Navigating yourself through the world of mental health providers can be quite confusing at times. One common source of confusion for many is the difference between a psychiatrist and a psychologist. Yes, both are mental health providers and both have similar names, but they also have a few key differences that set them apart from one another.
Some people opt to work with both a psychiatrist and a psychologist, while others may work with or the other. However, this varies on a case by case basis depending on the patient. In order to start a treatment plan with a psychiatrist and/or a psychologist, it is first essential to understand what sets them apart. Here are four key differences between psychiatrists and psychologists.
Although both psychiatrists and psychologists are considered doctors, they are different kinds of doctors. A psychiatrist must complete medical school, a medical year-long internship, and a three-year long residency centered around mental health disorders. With this training, psychiatrists earn a MD degree and are considered medical doctors. Psychologists, on the other hand, have a doctoral degree in psychology, but are not medical doctors. As a result, the majority of their training revolves around studying the mind and human behavior, as well as counseling techniques.
Method of Treatment
Another main difference between psychiatrists and psychologists are the way they provide treatment to their patients. Psychiatrists are primarily known for prescribing medications to help their patients deal with symptoms. They may also evaluate the physical cause of symptoms, such as a vitamin deficiency or problems with the thyroid gland. Psychologists, on the other hand, use behavioral intervention to help patients deal with their symptoms. One common technique practiced by psychologists is cognitive behavioral therapy (CBT).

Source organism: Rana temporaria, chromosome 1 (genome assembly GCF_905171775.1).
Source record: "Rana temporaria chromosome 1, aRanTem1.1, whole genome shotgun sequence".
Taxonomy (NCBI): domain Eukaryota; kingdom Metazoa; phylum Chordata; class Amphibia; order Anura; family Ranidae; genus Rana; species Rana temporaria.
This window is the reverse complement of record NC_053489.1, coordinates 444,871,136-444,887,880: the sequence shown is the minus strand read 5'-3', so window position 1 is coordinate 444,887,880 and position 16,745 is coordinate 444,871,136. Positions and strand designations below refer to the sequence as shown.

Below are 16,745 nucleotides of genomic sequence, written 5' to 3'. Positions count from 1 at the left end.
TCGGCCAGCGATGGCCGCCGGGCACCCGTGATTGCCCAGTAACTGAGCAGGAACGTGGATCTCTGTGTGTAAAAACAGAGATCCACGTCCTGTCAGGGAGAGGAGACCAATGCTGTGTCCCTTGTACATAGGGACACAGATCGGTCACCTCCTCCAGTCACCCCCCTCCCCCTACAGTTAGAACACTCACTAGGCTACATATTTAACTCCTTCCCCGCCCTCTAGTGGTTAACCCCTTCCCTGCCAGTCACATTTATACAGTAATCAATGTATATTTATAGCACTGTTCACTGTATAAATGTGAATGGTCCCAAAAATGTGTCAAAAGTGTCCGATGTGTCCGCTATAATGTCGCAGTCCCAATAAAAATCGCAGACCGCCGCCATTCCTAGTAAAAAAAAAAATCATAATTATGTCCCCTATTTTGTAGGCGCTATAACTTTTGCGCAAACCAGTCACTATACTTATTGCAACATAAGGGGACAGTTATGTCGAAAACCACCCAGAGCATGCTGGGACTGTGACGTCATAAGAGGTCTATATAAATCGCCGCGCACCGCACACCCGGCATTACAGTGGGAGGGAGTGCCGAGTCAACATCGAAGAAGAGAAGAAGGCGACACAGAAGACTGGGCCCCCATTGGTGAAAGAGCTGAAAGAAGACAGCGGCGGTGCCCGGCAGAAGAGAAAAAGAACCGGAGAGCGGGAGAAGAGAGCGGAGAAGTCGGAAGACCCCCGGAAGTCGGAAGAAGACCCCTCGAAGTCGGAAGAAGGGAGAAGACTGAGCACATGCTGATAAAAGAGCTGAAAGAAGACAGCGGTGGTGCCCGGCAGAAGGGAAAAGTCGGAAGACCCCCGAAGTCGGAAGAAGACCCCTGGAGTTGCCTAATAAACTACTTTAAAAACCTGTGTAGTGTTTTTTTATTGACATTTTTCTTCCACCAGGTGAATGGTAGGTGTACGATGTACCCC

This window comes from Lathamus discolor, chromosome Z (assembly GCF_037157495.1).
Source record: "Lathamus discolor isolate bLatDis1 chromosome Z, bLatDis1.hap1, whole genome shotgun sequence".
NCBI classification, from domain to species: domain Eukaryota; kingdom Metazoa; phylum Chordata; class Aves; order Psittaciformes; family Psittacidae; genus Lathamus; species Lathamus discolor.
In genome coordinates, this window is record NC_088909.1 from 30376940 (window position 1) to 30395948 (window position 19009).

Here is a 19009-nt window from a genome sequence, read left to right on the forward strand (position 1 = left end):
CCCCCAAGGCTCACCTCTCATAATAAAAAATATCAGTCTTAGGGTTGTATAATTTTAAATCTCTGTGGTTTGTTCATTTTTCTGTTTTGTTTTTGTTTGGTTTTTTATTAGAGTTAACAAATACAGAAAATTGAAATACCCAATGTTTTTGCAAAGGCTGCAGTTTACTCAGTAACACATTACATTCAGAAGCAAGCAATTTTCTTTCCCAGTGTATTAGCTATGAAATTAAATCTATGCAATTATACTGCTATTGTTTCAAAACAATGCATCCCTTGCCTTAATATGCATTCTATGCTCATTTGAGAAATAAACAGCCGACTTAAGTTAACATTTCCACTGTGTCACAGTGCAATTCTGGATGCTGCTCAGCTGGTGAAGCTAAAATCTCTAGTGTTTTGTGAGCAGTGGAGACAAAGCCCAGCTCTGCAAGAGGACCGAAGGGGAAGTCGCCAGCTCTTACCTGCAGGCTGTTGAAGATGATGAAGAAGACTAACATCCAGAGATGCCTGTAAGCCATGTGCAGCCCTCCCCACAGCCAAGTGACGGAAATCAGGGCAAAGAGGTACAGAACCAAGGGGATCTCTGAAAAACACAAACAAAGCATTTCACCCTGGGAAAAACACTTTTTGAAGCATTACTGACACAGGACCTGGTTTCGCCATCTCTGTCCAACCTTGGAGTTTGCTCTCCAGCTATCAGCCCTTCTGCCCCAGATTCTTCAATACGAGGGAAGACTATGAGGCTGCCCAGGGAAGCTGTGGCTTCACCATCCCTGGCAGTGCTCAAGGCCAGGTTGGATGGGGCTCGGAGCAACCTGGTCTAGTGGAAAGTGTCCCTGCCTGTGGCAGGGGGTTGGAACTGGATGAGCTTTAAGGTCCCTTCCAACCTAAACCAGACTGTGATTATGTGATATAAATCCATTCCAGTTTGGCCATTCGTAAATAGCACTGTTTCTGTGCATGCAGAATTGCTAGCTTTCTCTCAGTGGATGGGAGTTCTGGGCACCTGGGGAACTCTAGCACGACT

Frequency of Appointments
Since most psychiatrists are focused on medical management, their approach requires fewer appointments. An initial psychiatric consultation can last 30-60 minutes, while most follow up appointments are shorter. These follow up appointments are usually every month or every few months depending on how the medication is working. With a psychologist, however, there are more frequent appointments. This is because behavioral changes need constant attention before they become habits. Psychologists may see their patients every week, every month, or as needed.
While there is not an exact division of mental disorders that psychiatrists and psychologists treat, there are a few trends. In general, psychiatrists treat patients with complex mental health conditions that do not respond to psychotherapy alone. These can include, but are not limited to, severe depression, severe anxiety, schizophrenia, and bipolar disorder. Psychologists generally deal with people whose mental health can be effectively managed with psychotherapy. These can include, but are not limited to, learning disorders, behavioral problems, and mild depression or anxiety. However, some patients find it highly effective to seek treatment from both. If you are unsure if your depression is severe or mild, see “5 Signs You Should See a Psychiatrist for Depression”. Ultimately, psychiatrists and psychologists both have the training to help manage a variety of mental health conditions.
Now that you understand the differences between psychiatrists and psychologists in terms of their training, treatment approach, frequency of appointments, and conditions treated, you can decide which one would work best for you. Keep in mind, however, that you may benefit from a treatment plan that implements both psychiatry and psychology.
Dr. Miller is trained in Adult, Child and Adolescent Psychiatry. She is also trained in Anesthesia and Pain Management. Because of her broad experience, Dr. Miller is uniquely qualified to treat psychological trauma, depression and anxiety that can occur as a result of injury or disability. For more information, schedule a consultation at NJ Family Psychiatry & Therapy.